Concept artist Caro Jost appropriates foreign traces, materials and memories, which she transforms into autonomous artworks of both autobiographical and social relevance. From the very beginning, compiling and archiving has been an important component of her strategy as an artist. In terms of both content and form, the artist works with collages in which she combines the materials she finds and then supplements with other techniques.
The focus of her long years of research has been on places where artists were once active. The artists hold a particular fascination for Caro Jost, above all the New York Avantgarde of the 1950s and 60s in the circles of Barnett Newman, Ad Reinhardt and Jackson Pollock. For more than 15 years, Caro Jost has been systematically tracking the great masters. The artist has achieved a great deal of recognition for her development of the “Streetprint” image type, for which she creates actual street impressions of venues that have personal, social or art historical meanings. In 2016, she further developed the concept of this group of works, appropriating original invoices of these artists’ purchases of materials in her “Invoice Paintings”.
The exhibition “walk the talk” marks Caro Jost’s first solo exhibition at Galerie Britta von Rettberg. The show emphasizes works from her new series of “Public Paintings”. In these pieces, she refers to the Summer of 2001 in New York City, where a year earlier, she had begun her career as an artist at the Art Students League. Riveted by the pulsating life in this city of winners and losers, the artist began putting together her personal archive of material and photographs. Even today, her time spent there continues to determine the paths she pursues in her work in general.
Whereas earlier on, art historical themes had been central to her work, in her new solo exhibition, Caro Jost focuses on topics of public life. In this case, she resorts to pamphlets for evening courses she had picked up and collected on the streets, in the subways, or in public places back then in New York. The artist transfers these pamphlets to the canvas as paintings, whereby she intentionally omits individual information. In a next step, she deconstructs the transferred text by hiding certain words with camouflage-like overpainting and by singling out others as catchwords. In doing this, Caro Jost comments on the content of advertising and reveals a critically ironic and humorous attitude towards the promises these evening classes make. The short, catchy texts with memorable slogans that directly appeal to us have been tailored to the everyday language of the public. They reflect the social climate of the Summer 2001 prior to 9/11. Whereas pamphlets are increasingly disappearing from our everyday lives, the urge for self-improvement revealed in the messages of these courses offered is more present than ever before, above all in the social media.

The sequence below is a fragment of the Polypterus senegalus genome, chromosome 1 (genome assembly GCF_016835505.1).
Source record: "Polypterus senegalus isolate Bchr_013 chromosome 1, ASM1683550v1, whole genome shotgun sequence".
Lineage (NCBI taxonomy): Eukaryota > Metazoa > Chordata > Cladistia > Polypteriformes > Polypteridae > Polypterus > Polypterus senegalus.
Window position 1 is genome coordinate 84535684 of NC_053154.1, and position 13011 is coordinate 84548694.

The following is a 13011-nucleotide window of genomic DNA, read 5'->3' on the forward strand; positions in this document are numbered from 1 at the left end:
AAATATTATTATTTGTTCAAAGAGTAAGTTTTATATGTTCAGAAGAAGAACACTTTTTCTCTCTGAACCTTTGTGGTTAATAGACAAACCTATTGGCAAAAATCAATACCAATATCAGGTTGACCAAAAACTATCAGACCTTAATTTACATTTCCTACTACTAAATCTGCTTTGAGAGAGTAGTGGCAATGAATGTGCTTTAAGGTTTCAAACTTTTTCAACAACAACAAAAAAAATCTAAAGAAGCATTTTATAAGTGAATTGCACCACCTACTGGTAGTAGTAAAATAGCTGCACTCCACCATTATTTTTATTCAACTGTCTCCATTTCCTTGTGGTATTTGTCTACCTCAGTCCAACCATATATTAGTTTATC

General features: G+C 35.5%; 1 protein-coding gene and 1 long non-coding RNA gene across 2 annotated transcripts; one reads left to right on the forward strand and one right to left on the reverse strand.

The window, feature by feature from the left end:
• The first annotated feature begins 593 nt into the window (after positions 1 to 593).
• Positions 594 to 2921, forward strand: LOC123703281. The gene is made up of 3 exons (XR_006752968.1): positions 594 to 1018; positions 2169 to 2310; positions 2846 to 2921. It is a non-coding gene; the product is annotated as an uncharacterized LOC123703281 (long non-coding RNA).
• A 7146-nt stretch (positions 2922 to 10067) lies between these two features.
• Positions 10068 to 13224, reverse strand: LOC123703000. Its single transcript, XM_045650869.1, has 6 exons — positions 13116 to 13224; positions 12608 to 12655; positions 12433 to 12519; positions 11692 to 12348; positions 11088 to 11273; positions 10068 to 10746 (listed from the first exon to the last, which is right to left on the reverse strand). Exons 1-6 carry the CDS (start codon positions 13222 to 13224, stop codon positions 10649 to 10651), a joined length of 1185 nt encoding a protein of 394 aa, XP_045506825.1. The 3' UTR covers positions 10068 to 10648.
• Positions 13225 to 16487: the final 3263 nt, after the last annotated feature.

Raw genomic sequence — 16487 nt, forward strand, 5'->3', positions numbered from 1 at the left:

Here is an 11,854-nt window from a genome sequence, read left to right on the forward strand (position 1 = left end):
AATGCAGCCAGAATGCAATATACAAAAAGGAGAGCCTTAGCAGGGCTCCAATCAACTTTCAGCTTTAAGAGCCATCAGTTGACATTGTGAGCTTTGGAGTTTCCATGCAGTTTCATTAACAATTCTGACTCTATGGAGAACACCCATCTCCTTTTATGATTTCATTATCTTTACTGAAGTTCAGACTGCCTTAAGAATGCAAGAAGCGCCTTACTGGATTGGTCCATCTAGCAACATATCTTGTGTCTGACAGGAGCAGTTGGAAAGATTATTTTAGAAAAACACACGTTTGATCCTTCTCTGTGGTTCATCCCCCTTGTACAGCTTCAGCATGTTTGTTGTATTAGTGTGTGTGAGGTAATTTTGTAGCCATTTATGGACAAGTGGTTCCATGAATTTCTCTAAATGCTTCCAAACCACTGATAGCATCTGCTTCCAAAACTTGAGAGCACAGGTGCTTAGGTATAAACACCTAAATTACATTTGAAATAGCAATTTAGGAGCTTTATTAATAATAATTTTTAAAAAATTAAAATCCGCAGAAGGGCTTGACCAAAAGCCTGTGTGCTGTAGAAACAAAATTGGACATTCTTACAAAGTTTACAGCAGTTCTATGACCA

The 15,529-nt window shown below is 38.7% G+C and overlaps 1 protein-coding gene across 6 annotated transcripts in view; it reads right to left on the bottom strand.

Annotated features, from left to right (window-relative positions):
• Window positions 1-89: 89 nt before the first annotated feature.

Because Caro Jost detaches the text from its original context, these old documents, most likely printed for a large circulation and mass-distribution back then, are now one-of-a-kind attests to their time. As she works, Caro Jost not only appropriates the aesthetics and language of the ad, she also internalizes the spirit of the times inherent in these objects. Due to her archival approach and the artistic appropriation of foreign materials, artworks by Caro Jost may be brought into connection with Appropriation Art.
The various messages in her “Public Paintings” link together in the exhibition “walk the talk” to become a panorama of self perception and external perception. Likewise in the exhibition installation, the artist takes up the theme of self-reflection in a mirror work that is 1.80 meters high and 2.50 meters wide and extends across the entire wall of one of the exhibition rooms. This mirror not only reflects the exhibition space opposite it as well as the visitors to the gallery, but also the street outside, which creates a reference to public space. To accompany this, the artist is showing photographs from 2001, in which she captured her impressions of New York City with a digital camera. The photos had been projected from there to two freestanding screens situated at two public terminals in Munich Airport. By means of Internet communication, which was still a novelty back then, she allowed travelers to take part in her experiences in this city of winners and losers.